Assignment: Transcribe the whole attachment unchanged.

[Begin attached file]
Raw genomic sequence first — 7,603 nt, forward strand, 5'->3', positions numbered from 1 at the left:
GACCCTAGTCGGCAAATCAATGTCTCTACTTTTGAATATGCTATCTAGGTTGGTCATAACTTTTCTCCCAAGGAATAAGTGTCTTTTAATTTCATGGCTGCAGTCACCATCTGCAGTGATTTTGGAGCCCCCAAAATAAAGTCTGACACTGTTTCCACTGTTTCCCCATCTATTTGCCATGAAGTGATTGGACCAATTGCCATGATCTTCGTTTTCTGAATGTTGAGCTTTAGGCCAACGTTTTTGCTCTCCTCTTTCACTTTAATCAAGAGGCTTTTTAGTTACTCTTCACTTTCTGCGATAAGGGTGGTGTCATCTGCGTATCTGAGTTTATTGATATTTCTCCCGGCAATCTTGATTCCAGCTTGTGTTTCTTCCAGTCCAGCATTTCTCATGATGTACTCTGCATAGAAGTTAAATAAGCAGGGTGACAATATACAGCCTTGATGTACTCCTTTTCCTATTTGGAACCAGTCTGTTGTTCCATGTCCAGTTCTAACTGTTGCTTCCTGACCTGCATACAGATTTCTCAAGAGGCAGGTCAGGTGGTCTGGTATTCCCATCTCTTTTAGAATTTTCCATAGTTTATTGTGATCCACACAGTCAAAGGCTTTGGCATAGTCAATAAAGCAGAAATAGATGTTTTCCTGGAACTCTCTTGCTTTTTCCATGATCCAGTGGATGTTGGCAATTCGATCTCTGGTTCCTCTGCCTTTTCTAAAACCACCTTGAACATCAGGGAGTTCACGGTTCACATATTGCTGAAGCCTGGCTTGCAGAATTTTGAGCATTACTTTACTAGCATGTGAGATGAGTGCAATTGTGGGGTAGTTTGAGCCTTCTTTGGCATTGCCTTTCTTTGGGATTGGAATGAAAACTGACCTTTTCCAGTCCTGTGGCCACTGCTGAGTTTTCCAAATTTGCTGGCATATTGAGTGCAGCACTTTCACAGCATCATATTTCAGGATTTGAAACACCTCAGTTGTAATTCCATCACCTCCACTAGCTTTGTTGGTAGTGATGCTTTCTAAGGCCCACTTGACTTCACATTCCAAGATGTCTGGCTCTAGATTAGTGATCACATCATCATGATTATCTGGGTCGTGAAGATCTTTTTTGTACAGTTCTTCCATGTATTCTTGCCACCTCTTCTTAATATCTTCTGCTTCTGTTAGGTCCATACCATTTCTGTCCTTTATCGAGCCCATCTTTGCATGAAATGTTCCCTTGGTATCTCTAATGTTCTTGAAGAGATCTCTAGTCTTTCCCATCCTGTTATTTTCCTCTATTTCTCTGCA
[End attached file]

Raw genomic sequence first — 7,603 nt, forward strand, 5'->3', positions numbered from 1 at the left:
GACCCTAGTCGGCAAATCAATGTCTCTACTTTTGAATATGCTATCTAGGTTGGTCATAACTTTTCTCCCAAGGAATAAGTGTCTTTTAATTTCATGGCTGCAGTCACCATCTGCAGTGATTTTGGAGCCCCCAAAATAAAGTCTGACACTGTTTCCACTGTTTCCCCATCTATTTGCCATGAAGTGATTGGACCAATTGCCATGATCTTCGTTTTCTGAATGTTGAGCTTTAGGCCAACGTTTTTGCTCTCCTCTTTCACTTTAATCAAGAGGCTTTTTAGTTACTCTTCACTTTCTGCGATAAGGGTGGTGTCATCTGCGTATCTGAGTTTATTGATATTTCTCCCGGCAATCTTGATTCCAGCTTGTGTTTCTTCCAGTCCAGCATTTCTCATGATGTACTCTGCATAGAAGTTAAATAAGCAGGGTGACAATATACAGCCTTGATGTACTCCTTTTCCTATTTGGAACCAGTCTGTTGTTCCATGTCCAGTTCTAACTGTTGCTTCCTGACCTGCATACAGATTTCTCAAGAGGCAGGTCAGGTGGTCTGGTATTCCCATCTCTTTTAGAATTTTCCATAGTTTATTGTGATCCACACAGTCAAAGGCTTTGGCATAGTCAATAAAGCAGAAATAGATGTTTTCCTGGAACTCTCTTGCTTTTTCCATGATCCAGTGGATGTTGGCAATTCGATCTCTGGTTCCTCTGCCTTTTCTAAAACCACCTTGAACATCAGGGAGTTCACGGTTCACATATTGCTGAAGCCTGGCTTGCAGAATTTTGAGCATTACTTTACTAGCATGTGAGATGAGTGCAATTGTGGGGTAGTTTGAGCCTTCTTTGGCATTGCCTTTCTTTGGGATTGGAATGAAAACTGACCTTTTCCAGTCCTGTGGCCACTGCTGAGTTTTCCAAATTTGCTGGCATATTGAGTGCAGCACTTTCACAGCATCATATTTCAGGATTTGAAACACCTCAGTTGTAATTCCATCACCTCCACTAGCTTTGTTGGTAGTGATGCTTTCTAAGGCCCACTTGACTTCACATTCCAAGATGTCTGGCTCTAGATTAGTGATCACATCATCATGATTATCTGGGTCGTGAAGATCTTTTTTGTACAGTTCTTCCATGTATTCTTGCCACCTCTTCTTAATATCTTCTGCTTCTGTTAGGTCCATACCATTTCTGTCCTTTATCGAGCCCATCTTTGCATGAAATGTTCCCTTGGTATCTCTAATGTTCTTGAAGAGATCTCTAGTCTTTCCCATCCTGTTATTTTCCTCTATTTCTCTGCA